In many northern parts of the world, it is natural to follow a cycle that is similar to how many animals hibernate as the temperature gets colder and the days get shorter. This process is often called cocooning because you build a sort of cocoon around yourself, and only go out when needed.
Your winter cocoon is as individual as you are, and it should meet your needs as perfectly as it can. If you are quieter, you might want spaces that are specially insulated with plush rugs, soft furniture, and plenty hanging on the walls. If you like things to be a bit less low-key, you might want to have a room with a tremendous sound system in place. There are so many options available; you might even need two or three spaces for your cocooning.
More and Less Social
Some spaces are simply built to be social. When you have a group of friends around, your winter cocoon can still feel cozy. It just might be at a lower energy level than during the warmer months. A social space usually has at least one activity that gets people to come over. Then the time spent together can evolve organically based on what everyone wants to do.
Of course, even the most extroverted people need their alone time. Some introverts truly welcome the cooler months, since they can be alone and easily justify it. For some people, spending time by themselves and enjoying solitary pursuits is what happy cocooning is all about.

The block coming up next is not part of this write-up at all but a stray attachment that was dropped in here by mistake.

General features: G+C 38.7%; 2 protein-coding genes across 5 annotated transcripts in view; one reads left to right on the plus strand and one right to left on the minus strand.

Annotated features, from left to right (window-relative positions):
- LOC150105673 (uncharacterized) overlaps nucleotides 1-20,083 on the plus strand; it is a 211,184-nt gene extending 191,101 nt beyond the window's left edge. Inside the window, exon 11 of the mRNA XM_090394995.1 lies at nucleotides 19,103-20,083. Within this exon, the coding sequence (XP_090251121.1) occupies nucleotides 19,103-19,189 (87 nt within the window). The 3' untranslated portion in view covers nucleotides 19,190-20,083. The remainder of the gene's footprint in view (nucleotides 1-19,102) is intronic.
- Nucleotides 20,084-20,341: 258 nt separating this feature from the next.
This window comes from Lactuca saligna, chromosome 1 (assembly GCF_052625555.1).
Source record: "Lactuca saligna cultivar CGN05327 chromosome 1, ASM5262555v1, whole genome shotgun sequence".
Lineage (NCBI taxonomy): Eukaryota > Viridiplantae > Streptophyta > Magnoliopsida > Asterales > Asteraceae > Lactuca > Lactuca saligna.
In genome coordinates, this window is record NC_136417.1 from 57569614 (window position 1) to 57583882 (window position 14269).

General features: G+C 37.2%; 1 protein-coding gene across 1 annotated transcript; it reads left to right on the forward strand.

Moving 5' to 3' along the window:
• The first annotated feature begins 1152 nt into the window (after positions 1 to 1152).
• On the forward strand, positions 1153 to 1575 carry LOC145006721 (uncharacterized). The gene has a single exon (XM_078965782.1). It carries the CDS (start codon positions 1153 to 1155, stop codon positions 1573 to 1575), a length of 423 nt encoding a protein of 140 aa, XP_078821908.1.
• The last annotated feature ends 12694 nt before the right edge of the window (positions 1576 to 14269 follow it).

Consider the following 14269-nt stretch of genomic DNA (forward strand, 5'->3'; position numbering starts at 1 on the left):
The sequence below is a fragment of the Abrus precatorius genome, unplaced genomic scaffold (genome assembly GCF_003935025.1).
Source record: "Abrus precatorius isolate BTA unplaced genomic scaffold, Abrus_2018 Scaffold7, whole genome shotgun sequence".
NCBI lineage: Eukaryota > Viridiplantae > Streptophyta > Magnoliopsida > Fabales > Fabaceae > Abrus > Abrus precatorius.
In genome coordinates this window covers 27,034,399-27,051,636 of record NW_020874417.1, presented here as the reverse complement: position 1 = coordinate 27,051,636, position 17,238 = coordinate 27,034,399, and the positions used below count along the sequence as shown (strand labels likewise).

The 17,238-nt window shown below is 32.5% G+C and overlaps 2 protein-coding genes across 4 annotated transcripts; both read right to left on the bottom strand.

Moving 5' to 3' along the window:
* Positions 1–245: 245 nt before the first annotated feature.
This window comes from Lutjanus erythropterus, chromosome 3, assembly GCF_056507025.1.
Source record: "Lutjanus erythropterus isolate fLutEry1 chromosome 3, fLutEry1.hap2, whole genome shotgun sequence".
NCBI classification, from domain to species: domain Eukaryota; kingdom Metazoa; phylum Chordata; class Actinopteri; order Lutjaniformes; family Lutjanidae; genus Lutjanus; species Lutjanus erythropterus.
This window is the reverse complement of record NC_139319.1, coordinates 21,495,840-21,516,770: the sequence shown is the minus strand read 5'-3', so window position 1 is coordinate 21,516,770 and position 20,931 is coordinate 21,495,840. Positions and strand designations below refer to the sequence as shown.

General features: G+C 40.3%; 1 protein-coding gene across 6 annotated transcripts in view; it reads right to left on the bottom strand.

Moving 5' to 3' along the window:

Indoor and Outdoor Cocooning
It is a myth that every creature that spends its time in a sort of cocoon has to do this exclusively inside of something else. In some cases, your cocoon space can be outdoors, depending on the weather of a given day or night and what you are looking to do in that space. You might even have a couple of spaces set aside for the more sociable or outdoor friendly moments.
When you are indoors, naturally, space has to accommodate the number of people you want to be around. This also varies based on the intimacy level of the space. A “swinger” area can be quite cozy, versus if you are having a few friends over for completely platonic board games or movie nights. The space must complement the activities that will take place there.
Outside spaces, by default, are going to be much larger. However, they do not have to feel large. Darker colors can draw in more warmth from the sun as well as feelings of intimacy. Having a fire table or any other space warmer can also keep the party from becoming a forced cuddle fest just to stay warm. Often, the activities in these spaces are centered on a particular area, or there is just a sitting space in between outdoor pursuits like sledding or building snowmen.
There is no one way to build your winter cocoon. Just tinker with what you like until you get it just right.